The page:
Playstation Without Playstation
How Connectix and Bleem almost liberated your Playstation games
the pace of technological progress during the late nineties meant that shortly before the turn of the century, it became possible for sufficiently powerful computers to emulate the playstation – and two companies actually released commercial emulators.
The first was Connectix, a big player in the Mac software market which had a major success with its Virtual PC emulation software. The Virtual Game Station was released in 1999 and boasted high compatibility and speed for its time. Sony Computer Entertainment, unhappy with anything that could cause it to lose control of its platform in such a fashion, sued Connectix and won a temporary injunction halting Virtual Game Station sales. However, courts increasingly found that Connectix’s behaviour had been legal and in 2000, Sony bought Virtual Game Station and shut it down for good.
The other competitor was bleem!, a company with a flagship product of the same name, which emulated the Playstation on PCS and used 3D graphics cards to enhance games with higher resolution graphics and texture smoothing. The company also announced bleemcast!, a product which would allow Sega’s competing Dreamcast to run Playstation games. Sony was similarly litigious regarding bleem!, suing for trademark and copyright infringement but losing on both counts, before launching a patent infringement suit that bleem! was unable to financially defend itself from. The company folded in November 2001, by which time it had released discs that enabled Gran Turismo 2, Metal Gear Solid and Tekken 3 to run on the Dreamcast.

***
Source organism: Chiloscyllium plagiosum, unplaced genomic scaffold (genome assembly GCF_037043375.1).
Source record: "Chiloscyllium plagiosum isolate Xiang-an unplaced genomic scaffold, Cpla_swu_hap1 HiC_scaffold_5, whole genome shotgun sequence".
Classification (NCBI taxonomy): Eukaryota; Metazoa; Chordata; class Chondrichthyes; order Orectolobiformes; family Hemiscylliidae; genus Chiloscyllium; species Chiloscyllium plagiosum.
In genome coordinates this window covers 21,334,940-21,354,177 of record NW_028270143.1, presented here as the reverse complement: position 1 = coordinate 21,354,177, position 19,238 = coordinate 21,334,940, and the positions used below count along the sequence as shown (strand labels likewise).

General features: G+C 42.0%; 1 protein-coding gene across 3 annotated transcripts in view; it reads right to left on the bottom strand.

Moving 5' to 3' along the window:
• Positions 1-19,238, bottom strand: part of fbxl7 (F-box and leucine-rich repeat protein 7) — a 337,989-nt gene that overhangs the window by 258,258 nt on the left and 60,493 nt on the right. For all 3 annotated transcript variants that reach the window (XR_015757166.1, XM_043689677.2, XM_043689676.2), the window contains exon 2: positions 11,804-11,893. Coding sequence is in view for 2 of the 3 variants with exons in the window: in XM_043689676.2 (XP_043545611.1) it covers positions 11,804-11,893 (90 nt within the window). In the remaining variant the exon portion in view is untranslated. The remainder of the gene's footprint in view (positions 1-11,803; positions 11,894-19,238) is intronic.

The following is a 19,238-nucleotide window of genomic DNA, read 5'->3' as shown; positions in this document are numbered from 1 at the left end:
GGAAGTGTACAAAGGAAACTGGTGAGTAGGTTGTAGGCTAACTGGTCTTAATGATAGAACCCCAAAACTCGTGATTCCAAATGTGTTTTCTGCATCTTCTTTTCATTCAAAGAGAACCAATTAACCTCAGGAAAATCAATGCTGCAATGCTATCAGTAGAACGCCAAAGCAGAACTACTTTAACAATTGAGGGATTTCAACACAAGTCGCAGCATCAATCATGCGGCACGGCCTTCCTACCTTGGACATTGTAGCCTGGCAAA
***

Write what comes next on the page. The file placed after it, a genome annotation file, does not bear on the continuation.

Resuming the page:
» [Playstation, left] With its unfiltered textures and lower resolution, original Playstation hardware suffered next to emulators.
» [Dreamcast, above] This preview image of Ridge Racer Type 4 shows the enhancements that Bleem offered – sadly, this game’s pack never saw a retail release.